Thursday, 10 March 2011

Distant ducks dismay

Yesterday evening I made a brief stop at Quennell Lake, but my arrival coincided with a hurricane and a freezing cold downpour. Nice.
Just before I abandoned all hope, however, I did see what appeared to be a couple of potential canvasbacks diving on the main lake. Just a little too distant to confirm, especially under the shitty conditions, and so I decided to get out there this morning in the hope of relocating the birds. After all, they could quite possibly have been lesser scaup, just giving the illusion of being whiter backed and longer billed...
Well, I scanned and scanned the lake, and found no canvasbacks... it's always frustrating when that happens. The regular male American kestrel showed and a ruddy duck was present, as were 2 drake shoveler. Once again the heavens opened and I headed off to work, slightly cheesed off and slightly damper than I'd started out.

After work this evening I took advantage of the brief dry, calm-ish spell and dropped by the Nanaimo River estuary. Immediately, 9 western meadowlark jumped up from the weedy field just in front of the parking area and flew up into the big oak.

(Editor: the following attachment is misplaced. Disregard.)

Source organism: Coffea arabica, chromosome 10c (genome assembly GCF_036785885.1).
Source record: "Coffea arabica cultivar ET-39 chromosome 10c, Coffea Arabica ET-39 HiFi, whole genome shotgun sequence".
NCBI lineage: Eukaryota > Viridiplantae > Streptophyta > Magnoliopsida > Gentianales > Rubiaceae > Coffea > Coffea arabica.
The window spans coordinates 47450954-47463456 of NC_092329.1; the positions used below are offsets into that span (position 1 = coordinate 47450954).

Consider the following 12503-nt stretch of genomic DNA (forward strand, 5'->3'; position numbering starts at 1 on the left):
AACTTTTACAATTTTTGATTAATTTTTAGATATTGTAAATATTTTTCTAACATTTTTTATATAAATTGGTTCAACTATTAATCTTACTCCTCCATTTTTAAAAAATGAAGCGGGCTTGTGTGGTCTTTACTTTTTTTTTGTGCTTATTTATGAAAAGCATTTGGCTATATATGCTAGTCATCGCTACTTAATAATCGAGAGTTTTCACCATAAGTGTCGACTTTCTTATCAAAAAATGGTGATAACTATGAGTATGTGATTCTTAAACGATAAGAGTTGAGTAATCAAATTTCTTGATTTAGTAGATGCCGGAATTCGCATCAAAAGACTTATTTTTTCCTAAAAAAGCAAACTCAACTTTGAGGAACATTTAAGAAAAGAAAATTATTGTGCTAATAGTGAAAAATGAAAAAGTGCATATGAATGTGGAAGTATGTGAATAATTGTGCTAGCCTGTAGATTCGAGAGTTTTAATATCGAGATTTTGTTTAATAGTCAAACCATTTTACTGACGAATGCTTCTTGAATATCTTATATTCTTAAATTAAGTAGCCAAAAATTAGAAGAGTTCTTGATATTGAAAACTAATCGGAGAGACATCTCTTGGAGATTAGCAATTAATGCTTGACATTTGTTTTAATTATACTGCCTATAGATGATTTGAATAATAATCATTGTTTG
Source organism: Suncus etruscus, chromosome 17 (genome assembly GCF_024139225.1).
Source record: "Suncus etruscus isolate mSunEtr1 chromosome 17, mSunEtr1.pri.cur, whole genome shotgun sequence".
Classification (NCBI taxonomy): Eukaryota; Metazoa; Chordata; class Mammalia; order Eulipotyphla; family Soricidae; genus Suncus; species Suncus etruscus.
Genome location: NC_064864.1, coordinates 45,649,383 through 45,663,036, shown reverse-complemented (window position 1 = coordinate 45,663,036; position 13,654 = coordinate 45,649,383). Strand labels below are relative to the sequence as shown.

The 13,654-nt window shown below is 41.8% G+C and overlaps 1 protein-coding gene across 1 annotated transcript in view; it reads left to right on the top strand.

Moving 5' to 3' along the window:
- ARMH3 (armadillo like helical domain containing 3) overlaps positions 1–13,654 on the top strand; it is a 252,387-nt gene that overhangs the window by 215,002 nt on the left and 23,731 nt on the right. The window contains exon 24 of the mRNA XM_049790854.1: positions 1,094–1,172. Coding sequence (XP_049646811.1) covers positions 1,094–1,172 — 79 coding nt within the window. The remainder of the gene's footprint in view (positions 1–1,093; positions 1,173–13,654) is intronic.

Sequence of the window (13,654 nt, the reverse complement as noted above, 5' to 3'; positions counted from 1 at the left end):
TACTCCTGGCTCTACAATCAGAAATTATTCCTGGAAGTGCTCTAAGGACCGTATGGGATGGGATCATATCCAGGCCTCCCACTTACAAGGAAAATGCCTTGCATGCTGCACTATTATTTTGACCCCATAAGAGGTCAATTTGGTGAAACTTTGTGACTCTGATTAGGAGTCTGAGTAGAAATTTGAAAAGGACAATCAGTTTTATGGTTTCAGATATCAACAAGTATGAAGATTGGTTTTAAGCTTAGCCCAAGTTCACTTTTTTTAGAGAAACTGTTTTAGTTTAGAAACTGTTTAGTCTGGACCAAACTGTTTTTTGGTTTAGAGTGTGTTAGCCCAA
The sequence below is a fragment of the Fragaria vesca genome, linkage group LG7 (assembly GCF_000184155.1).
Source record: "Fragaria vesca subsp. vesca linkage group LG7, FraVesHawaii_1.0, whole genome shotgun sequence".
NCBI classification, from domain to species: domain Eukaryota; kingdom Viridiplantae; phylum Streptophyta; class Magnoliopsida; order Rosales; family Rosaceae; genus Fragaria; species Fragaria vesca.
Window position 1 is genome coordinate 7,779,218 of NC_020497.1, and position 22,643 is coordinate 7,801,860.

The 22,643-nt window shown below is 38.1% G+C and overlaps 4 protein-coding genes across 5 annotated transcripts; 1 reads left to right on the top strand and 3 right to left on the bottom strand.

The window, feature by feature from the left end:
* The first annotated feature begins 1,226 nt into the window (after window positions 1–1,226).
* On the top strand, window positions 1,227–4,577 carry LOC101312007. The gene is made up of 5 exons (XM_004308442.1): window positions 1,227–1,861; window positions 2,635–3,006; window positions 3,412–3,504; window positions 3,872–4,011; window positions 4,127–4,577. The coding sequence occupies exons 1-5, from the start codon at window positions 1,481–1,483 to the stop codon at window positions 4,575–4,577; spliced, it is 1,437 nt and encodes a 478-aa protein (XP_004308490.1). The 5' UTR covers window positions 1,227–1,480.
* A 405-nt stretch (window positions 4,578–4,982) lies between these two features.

Almost as quickly, 2 northern harriers glided into view; the regular tatty adult female and a 1st year bird. Well, they may not be canvasbacks, but very nice to see nonetheless.
After that, it went a bit quiet and, other than a few common bits and bobs, it was unremarkable until a short-eared owl showed up. After a brief attempt at hunting, the owl plopped down on a log and sat there looking decidedly unimpressed by the large black cloud rolling our way.
Yep, you guessed it - the wind picked up and the rain commenced. Again.
Anyway, below you can see a terrible video of the short-eared just before the monsoon commenced.

After 40 odd years on this planet, I really should have got used to the fact that the arrival of March doesn't necessarily mean lovely, warm spring days and brightly coloured birds singing in flowering hawthorns. It's still winter for a few weeks yet... I'd better not allow myself to forget it.


  1. Hi Jon. Also a return to winter here holding all the Wheaters at bay as usual ,all the best JWB.

  2. I know what you mean John. Every March at Aldcliffe, I'd get excited after the first stonechats and maybe the odd chiffchaff, only to have to wait until April for a wheatear...
    I've been going through last year's notes and it seems much the same here; despite my optimism, the first turkey vultures (here already) don't herald the imminent arrival of other spring migrants.
    Oh well, here's to an interesting and bird-filled spring on both sides of the pond!